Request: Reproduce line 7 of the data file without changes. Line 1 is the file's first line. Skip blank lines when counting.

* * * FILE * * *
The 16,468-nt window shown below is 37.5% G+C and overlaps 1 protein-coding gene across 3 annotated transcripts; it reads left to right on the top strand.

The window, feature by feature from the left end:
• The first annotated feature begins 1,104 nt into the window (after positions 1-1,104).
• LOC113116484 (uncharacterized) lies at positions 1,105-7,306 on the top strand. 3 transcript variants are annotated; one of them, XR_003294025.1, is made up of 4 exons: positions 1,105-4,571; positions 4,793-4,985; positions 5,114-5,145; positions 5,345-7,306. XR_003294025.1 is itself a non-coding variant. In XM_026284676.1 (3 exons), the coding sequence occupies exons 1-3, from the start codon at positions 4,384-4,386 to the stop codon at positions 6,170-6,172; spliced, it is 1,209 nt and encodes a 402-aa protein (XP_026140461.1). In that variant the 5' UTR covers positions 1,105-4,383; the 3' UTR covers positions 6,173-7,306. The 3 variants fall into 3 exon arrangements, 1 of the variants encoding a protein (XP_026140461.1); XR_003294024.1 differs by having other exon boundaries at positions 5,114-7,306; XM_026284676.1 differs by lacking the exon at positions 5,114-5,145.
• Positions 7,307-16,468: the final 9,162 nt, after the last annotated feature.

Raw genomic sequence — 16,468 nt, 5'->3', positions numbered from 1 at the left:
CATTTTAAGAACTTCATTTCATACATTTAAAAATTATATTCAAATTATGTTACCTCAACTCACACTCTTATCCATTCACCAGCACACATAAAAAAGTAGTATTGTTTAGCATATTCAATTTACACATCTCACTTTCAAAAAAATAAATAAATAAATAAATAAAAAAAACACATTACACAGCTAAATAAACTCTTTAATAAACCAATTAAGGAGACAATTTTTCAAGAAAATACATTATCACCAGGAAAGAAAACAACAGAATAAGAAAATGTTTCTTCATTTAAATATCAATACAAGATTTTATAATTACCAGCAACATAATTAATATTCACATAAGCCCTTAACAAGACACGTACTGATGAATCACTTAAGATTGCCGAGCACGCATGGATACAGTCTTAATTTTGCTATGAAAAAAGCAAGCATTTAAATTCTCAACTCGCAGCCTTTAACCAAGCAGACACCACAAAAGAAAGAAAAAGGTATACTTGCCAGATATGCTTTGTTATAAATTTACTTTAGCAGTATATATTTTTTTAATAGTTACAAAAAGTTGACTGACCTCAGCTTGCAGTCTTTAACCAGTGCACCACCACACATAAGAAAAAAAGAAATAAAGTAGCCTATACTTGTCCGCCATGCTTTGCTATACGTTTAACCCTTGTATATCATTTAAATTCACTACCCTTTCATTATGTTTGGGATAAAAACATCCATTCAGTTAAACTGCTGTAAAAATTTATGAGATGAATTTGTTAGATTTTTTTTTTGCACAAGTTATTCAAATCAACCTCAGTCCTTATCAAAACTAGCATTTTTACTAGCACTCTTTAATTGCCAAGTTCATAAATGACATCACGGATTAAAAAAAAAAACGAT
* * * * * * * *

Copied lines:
CATTTTAAGAACTTCATTTCATACATTTAAAAATTATATTCAAATTATGTTACCTCAACTCACACTCTTATCCATTCACCAGCACACATAAAAAAGTAGTATTGTTTAGCATATTCAATTTACACATCTCACTTTCAAAAAAATAAATAAATAAATAAATAAAAAAAACACATTACACAGCTAAATAAACTCTTTAATAAACCAATTAAGGAGACAATTTTTCAAGAAAATACATTATCACCAGGAAAGAAAACAACAGAATAAGAAAATGTTTCTTCATTTAAATATCAATACAAGATTTTATAATTACCAGCAACATAATTAATATTCACATAAGCCCTTAACAAGACACGTACTGATGAATCACTTAAGATTGCCGAGCACGCATGGATACAGTCTTAATTTTGCTATGAAAAAAGCAAGCATTTAAATTCTCAACTCGCAGCCTTTAACCAAGCAGACACCACAAAAGAAAGAAAAAGGTATACTTGCCAGATATGCTTTGTTATAAATTTACTTTAGCAGTATATATTTTTTTAATAGTTACAAAAAGTTGACTGACCTCAGCTTGCAGTCTTTAACCAGTGCACCACCACACATAAGAAAAAAAGAAATAAAGTAGCCTATACTTGTCCGCCATGCTTTGCTATACGTTTAACCCTTGTATATCATTTAAATTCACTACCCTTTCATTATGTTTGGGATAAAAACATCCATTCAGTTAAACTGCTGTAAAAATTTATGAGATGAATTTGTTAGATTTTTTTTTTGCACAAGTTATTCAAATCAACCTCAGTCCTTATCAAAACTAGCATTTTTACTAGCACTCTTTAATTGCCAAGTTCATAAATGACATCACGGATTAAAAAAAAAAACGAT